New Delhi: The government on Monday admitted in
Parliament that Central and state taxes made up for more than
one-third of the jet fuel price, corroborating the statement
of private airlines which had threatened to go on a 'strike'
over their demand for a cut in the levies.
However, the government said, it did not control the
price of aviation turbine fuel (ATF) as it was a deregulated
The minister of state for petroleum and natural gas,
Jitin Prasada, told Rajya Sabha in a written reply that the Rs
37.48 per litre retail selling price of aviation turbine fuel
(ATF) in Mumbai comprised Rs 13.46 a litre in excise duty and
The basic price of the jet fuel in Mumbai, the nation's
busiest airport, was Rs 24.02 per litre. Freight and other
cost add Rs 3.68 to the price while excise duty contributed Rs
2.28 a litre.
State sales tax is the biggest component, making up for
one-fifth or Rs 7.50 per litre, of the retail ATF price, he
Sales tax was the highest in Chennai adding Rs 9.03 to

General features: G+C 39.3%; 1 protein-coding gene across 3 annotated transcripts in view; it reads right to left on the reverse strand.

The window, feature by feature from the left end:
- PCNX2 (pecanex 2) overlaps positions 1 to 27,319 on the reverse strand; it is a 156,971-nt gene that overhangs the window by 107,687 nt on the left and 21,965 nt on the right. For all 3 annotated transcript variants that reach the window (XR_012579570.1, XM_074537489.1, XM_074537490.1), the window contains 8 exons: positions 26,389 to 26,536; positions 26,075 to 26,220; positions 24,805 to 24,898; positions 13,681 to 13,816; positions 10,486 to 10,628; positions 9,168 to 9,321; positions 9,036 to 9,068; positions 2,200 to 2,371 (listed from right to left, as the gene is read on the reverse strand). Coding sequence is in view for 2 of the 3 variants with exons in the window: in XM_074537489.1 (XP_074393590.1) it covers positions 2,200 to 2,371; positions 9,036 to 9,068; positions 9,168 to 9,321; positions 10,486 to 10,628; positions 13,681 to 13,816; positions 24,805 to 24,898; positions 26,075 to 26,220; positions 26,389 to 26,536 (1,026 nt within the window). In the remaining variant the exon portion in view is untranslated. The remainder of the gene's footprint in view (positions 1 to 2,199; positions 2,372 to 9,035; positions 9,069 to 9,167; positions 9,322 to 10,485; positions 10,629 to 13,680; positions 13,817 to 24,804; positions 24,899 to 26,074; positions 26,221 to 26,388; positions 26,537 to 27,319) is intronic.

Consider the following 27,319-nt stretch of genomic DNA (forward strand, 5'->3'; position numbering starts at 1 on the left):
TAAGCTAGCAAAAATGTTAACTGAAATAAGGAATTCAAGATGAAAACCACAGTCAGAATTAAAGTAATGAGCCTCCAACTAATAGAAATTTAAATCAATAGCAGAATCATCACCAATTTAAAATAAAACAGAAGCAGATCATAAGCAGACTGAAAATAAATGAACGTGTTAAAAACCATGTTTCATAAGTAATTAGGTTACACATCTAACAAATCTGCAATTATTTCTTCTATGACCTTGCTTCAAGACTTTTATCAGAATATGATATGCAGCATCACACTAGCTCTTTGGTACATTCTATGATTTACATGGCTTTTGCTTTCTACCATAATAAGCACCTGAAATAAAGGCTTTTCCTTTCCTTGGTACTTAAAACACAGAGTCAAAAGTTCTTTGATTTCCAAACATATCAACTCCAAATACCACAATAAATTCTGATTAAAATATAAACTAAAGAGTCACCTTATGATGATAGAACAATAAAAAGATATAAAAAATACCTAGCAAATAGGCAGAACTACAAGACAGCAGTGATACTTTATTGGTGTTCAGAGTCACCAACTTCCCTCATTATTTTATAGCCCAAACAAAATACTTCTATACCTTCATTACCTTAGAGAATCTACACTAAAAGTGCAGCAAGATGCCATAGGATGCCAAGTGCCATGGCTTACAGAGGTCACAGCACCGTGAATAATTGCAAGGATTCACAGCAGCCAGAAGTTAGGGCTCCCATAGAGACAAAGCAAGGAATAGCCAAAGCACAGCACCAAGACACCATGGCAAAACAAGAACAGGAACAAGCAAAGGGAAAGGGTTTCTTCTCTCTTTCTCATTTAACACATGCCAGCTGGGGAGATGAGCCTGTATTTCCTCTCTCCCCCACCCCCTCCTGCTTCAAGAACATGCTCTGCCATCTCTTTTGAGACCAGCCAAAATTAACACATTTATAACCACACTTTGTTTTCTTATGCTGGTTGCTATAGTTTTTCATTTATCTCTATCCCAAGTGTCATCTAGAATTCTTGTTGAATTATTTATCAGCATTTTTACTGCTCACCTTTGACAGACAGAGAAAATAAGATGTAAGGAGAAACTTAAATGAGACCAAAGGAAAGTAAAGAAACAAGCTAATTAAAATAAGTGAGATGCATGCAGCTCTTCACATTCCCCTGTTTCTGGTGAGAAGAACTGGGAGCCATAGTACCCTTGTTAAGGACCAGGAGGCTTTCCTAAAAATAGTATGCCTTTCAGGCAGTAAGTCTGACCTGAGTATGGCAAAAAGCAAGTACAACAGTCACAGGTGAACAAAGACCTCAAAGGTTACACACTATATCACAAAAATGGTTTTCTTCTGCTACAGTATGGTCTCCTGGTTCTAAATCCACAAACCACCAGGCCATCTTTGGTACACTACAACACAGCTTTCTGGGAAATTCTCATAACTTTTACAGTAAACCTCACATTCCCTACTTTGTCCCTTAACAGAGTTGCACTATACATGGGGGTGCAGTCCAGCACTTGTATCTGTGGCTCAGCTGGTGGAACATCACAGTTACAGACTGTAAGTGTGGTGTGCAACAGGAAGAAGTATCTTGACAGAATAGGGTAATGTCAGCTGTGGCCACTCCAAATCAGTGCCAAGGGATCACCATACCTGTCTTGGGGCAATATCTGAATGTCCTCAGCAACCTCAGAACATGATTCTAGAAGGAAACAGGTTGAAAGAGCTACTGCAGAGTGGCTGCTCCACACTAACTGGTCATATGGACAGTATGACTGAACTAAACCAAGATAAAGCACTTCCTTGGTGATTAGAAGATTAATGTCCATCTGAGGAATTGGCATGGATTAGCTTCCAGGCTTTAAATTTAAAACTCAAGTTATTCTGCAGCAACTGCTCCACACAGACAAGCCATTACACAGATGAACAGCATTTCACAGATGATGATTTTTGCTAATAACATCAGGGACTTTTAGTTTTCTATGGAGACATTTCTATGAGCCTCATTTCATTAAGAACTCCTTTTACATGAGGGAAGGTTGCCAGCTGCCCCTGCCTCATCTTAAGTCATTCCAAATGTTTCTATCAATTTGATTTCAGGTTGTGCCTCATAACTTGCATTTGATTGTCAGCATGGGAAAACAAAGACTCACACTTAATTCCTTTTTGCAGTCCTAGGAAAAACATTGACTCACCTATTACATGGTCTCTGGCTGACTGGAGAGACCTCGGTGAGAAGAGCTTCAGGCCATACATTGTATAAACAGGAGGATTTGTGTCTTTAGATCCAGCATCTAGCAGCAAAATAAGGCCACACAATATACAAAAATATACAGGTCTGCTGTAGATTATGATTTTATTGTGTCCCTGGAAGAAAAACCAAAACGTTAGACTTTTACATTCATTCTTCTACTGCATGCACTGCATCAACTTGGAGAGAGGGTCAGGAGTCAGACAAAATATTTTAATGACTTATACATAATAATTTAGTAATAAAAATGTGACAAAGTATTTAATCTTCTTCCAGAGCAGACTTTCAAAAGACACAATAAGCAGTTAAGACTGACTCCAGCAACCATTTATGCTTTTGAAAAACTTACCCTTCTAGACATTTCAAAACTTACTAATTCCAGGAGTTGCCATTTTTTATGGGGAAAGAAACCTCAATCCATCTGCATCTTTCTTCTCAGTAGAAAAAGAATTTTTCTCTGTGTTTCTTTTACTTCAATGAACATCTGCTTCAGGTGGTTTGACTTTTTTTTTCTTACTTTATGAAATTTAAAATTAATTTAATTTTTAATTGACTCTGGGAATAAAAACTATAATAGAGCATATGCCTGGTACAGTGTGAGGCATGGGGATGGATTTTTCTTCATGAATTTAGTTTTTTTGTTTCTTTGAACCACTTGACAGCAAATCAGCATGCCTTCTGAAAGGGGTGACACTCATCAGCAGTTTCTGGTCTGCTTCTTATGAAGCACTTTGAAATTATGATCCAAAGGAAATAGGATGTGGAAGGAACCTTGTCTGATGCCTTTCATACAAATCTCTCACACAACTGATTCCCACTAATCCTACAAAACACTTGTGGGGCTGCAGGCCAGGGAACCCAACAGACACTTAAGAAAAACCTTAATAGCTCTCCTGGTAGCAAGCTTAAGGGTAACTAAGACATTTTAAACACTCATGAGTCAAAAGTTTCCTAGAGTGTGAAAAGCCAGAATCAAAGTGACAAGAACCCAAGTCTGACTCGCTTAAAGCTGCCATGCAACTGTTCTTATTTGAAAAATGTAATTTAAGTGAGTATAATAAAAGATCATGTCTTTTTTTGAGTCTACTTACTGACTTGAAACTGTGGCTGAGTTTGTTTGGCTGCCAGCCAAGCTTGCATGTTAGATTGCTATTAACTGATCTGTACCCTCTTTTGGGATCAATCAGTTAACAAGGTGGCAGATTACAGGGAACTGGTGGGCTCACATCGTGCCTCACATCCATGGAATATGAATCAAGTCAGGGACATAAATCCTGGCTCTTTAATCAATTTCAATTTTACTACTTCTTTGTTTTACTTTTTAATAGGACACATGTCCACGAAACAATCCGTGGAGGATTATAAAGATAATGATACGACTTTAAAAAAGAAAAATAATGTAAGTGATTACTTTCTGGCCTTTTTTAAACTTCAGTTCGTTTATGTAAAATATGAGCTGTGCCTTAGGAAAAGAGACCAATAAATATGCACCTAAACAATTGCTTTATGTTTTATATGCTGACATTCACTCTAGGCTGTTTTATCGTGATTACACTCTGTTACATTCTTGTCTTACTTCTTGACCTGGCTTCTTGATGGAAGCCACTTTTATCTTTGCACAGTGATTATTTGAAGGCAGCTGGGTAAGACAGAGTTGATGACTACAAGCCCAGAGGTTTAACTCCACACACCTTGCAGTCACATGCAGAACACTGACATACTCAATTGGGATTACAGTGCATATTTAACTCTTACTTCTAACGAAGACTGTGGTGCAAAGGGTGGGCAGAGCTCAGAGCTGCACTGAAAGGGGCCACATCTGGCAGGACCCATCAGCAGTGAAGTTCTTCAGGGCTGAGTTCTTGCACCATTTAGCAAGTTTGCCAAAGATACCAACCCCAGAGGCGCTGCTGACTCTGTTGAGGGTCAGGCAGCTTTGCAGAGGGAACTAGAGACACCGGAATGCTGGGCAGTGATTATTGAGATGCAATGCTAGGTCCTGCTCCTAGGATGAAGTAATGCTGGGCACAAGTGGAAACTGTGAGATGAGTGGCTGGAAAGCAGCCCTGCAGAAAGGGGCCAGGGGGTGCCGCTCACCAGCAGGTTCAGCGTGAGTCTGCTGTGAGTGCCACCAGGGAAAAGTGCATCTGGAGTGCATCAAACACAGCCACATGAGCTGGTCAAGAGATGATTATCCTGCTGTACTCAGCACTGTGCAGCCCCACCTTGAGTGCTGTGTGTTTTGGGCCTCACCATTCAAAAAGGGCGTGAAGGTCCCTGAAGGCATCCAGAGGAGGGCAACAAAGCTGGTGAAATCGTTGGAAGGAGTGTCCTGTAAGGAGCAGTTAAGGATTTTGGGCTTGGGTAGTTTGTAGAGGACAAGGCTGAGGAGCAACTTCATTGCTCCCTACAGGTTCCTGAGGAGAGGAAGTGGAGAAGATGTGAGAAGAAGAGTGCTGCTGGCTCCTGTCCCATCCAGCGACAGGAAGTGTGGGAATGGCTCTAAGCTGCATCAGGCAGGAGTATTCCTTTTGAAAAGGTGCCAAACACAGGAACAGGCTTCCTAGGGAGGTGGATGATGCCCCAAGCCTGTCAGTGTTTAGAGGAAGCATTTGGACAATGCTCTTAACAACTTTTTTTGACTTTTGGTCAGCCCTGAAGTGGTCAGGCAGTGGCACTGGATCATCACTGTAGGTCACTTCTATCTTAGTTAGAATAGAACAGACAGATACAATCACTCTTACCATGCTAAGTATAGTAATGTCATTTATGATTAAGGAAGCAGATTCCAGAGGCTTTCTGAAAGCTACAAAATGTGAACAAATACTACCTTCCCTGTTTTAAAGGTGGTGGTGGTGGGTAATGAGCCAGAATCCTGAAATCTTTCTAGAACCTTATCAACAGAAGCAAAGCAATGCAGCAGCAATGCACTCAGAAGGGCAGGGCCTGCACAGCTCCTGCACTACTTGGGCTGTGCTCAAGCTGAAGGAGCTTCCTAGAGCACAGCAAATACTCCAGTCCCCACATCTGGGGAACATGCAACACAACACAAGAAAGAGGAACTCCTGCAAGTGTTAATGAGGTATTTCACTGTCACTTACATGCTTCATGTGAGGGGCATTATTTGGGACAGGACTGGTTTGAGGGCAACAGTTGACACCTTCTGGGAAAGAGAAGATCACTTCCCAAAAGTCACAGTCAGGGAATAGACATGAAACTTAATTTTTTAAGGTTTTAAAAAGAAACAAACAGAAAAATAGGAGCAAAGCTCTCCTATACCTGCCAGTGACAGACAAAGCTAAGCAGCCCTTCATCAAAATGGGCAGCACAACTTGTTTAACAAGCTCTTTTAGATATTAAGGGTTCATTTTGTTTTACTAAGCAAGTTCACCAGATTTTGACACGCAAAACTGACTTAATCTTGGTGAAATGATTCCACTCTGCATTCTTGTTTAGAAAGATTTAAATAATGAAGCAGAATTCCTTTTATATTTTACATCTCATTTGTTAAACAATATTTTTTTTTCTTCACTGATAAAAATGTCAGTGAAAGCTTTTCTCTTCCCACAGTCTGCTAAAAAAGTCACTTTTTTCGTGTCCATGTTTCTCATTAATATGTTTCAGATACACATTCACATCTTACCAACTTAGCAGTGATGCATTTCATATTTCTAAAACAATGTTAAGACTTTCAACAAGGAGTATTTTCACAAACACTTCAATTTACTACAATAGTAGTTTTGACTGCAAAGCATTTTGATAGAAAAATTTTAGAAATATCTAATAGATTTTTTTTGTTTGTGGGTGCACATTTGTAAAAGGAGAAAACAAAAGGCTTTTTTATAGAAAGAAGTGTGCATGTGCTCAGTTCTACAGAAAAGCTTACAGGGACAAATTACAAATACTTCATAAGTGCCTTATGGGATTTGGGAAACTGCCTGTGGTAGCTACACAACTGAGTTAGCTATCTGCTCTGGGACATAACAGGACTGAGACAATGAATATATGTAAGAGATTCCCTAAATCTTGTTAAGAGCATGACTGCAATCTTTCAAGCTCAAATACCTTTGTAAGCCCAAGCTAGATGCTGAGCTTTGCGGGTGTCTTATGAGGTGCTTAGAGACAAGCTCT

the price and the lowest in Delhi where only Rs 6.05 a litre
was added. In Kolkata, the state government earned Rs 8.88
per litre from jet fuel sales.
Prasada said sales tax on petrol made for more than
one-fifth of the retail price of Rs 48.76 a litre on Mumbai.
The Maharashtra government earns Rs 11.77 from petrol. The
state government's sales tax added Rs 7.88 in the Rs 36.70 a
litre sale price in Mumbai.
Delhi had relatively a lower sales tax, Rs 7.44 a litre
on petrol and Rs 3.90 per litre on diesel, he said.
State-run fuel retailers revise price of the fuel that
makes up for 40 per cent of the operating cost of airlines,
every fortnight based on the average international rates.
"The methodology adopted in fixing the price of ATF by
the public sector oil marketing companies at the airports is
based on the ex-refinery price of jet fuel which is linked to
the import parity price," Prasada said.
First Published: Monday, August 03, 2009, 18:22